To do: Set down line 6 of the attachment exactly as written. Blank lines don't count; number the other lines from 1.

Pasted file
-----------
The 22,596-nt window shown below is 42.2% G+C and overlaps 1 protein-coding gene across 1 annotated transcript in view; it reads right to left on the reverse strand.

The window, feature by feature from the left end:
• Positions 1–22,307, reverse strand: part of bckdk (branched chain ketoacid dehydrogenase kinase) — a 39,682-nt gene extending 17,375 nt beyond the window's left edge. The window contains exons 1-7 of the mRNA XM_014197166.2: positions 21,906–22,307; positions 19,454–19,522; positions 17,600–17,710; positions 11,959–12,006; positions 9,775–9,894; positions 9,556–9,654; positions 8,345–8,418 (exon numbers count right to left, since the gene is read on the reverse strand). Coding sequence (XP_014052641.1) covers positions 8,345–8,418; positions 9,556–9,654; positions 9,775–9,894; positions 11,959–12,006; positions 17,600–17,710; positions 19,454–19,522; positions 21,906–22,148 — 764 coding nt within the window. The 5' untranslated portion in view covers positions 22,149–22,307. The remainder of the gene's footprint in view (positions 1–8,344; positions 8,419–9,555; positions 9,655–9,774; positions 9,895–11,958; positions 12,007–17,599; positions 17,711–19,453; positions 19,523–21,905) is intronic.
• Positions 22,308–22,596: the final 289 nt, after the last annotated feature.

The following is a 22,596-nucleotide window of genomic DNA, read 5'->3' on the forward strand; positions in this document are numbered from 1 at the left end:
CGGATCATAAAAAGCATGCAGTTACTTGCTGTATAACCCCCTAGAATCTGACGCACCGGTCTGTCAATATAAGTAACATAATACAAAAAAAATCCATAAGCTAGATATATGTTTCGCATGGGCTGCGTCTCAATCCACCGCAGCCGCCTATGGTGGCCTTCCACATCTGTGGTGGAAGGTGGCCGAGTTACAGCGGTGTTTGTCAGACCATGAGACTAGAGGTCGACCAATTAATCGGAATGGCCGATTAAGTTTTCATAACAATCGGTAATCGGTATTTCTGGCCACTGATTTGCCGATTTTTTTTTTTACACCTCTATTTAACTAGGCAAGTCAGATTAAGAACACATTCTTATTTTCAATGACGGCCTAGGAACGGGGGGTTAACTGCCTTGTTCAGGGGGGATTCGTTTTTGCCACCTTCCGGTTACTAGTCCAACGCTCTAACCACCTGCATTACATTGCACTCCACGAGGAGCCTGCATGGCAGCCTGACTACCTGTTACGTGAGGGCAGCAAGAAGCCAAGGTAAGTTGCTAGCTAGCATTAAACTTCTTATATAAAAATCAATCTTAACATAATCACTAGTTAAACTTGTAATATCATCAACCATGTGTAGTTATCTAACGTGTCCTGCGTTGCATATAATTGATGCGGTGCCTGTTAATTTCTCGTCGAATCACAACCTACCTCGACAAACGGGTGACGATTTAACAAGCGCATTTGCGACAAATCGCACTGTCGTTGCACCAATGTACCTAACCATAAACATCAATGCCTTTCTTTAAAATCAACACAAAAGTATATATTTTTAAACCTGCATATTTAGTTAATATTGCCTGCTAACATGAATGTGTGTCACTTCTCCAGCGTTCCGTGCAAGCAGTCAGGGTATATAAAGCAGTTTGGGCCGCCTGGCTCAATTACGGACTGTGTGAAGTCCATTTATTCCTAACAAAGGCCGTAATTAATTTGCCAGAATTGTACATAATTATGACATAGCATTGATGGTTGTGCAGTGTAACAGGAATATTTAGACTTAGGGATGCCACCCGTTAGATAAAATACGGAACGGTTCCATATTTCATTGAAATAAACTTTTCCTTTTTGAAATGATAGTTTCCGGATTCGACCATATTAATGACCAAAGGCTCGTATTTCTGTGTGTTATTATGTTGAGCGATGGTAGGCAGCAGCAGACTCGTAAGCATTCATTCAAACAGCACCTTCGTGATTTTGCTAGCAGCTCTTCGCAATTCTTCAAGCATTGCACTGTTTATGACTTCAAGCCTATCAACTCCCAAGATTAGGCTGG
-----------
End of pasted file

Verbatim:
CGGATCATAAAAAGCATGCAGTTACTTGCTGTATAACCCCCTAGAATCTGACGCACCGGTCTGTCAATATAAGTAACATAATACAAAAAAAATCCATAAGCTAGATATATGTTTCGCATGGGCTGCGTCTCAATCCACCGCAGCCGCCTATGGTGGCCTTCCACATCTGTGGTGGAAGGTGGCCGAGTTACAGCGGTGTTTGTCAGACCATGAGACTAGAGGTCGACCAATTAATCGGAATGGCCGATTAAGTTTTCATAACAATCGGTAATCGGTATTTCTGGCCACTGATTTGCCGATTTTTTTTTTTACACCTCTATTTAACTAGGCAAGTCAGATTAAGAACACATTCTTATTTTCAATGACGGCCTAGGAACGGGGGGTTAACTGCCTTGTTCAGGGGGGATTCGTTTTTGCCACCTTCCGGTTACTAGTCCAACGCTCTAACCACCTGCATTACATTGCACTCCACGAGGAGCCTGCATGGCAGCCTGACTACCTGTTACGTGAGGGCAGCAAGAAGCCAAGGTAAGTTGCTAGCTAGCATTAAACTTCTTATATAAAAATCAATCTTAACATAATCACTAGTTAAACTTGTAATATCATCAACCATGTGTAGTTATCTAACGTGTCCTGCGTTGCATATAATTGATGCGGTGCCTGTTAATTTCTCGTCGAATCACAACCTACCTCGACAAACGGGTGACGATTTAACAAGCGCATTTGCGACAAATCGCACTGTCGTTGCACCAATGTACCTAACCATAAACATCAATGCCTTTCTTTAAAATCAACACAAAAGTATATATTTTTAAACCTGCATATTTAGTTAATATTGCCTGCTAACATGAATGTGTGTCACTTCTCCAGCGTTCCGTGCAAGCAGTCAGGGTATATAAAGCAGTTTGGGCCGCCTGGCTCAATTACGGACTGTGTGAAGTCCATTTATTCCTAACAAAGGCCGTAATTAATTTGCCAGAATTGTACATAATTATGACATAGCATTGATGGTTGTGCAGTGTAACAGGAATATTTAGACTTAGGGATGCCACCCGTTAGATAAAATACGGAACGGTTCCATATTTCATTGAAATAAACTTTTCCTTTTTGAAATGATAGTTTCCGGATTCGACCATATTAATGACCAAAGGCTCGTATTTCTGTGTGTTATTATGTTGAGCGATGGTAGGCAGCAGCAGACTCGTAAGCATTCATTCAAACAGCACCTTCGTGATTTTGCTAGCAGCTCTTCGCAATTCTTCAAGCATTGCACTGTTTATGACTTCAAGCCTATCAACTCCCAAGATTAGGCTGG